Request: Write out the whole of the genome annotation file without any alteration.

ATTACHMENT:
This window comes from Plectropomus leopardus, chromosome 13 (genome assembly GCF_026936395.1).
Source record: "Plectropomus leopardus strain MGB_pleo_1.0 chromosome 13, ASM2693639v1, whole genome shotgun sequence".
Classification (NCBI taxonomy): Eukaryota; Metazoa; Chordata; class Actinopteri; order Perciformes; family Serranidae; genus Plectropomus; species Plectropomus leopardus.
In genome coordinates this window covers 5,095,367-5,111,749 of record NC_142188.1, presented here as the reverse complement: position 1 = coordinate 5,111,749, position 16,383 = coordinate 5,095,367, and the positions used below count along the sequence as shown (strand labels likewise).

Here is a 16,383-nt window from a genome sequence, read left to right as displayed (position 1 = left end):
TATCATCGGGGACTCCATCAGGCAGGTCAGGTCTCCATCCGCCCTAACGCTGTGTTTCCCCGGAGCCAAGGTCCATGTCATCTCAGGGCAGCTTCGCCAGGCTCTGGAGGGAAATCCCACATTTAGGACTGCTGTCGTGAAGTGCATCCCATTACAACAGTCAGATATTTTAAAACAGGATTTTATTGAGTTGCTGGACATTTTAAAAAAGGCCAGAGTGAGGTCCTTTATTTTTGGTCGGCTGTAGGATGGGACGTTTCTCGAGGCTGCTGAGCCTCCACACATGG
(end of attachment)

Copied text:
This window comes from Plectropomus leopardus, chromosome 13 (genome assembly GCF_026936395.1).
Source record: "Plectropomus leopardus strain MGB_pleo_1.0 chromosome 13, ASM2693639v1, whole genome shotgun sequence".
Classification (NCBI taxonomy): Eukaryota; Metazoa; Chordata; class Actinopteri; order Perciformes; family Serranidae; genus Plectropomus; species Plectropomus leopardus.
In genome coordinates this window covers 5,095,367-5,111,749 of record NC_142188.1, presented here as the reverse complement: position 1 = coordinate 5,111,749, position 16,383 = coordinate 5,095,367, and the positions used below count along the sequence as shown (strand labels likewise).

Here is a 16,383-nt window from a genome sequence, read left to right as displayed (position 1 = left end):
TATCATCGGGGACTCCATCAGGCAGGTCAGGTCTCCATCCGCCCTAACGCTGTGTTTCCCCGGAGCCAAGGTCCATGTCATCTCAGGGCAGCTTCGCCAGGCTCTGGAGGGAAATCCCACATTTAGGACTGCTGTCGTGAAGTGCATCCCATTACAACAGTCAGATATTTTAAAACAGGATTTTATTGAGTTGCTGGACATTTTAAAAAAGGCCAGAGTGAGGTCCTTTATTTTTGGTCGGCTGTAGGATGGGACGTTTCTCGAGGCTGCTGAGCCTCCACACATGG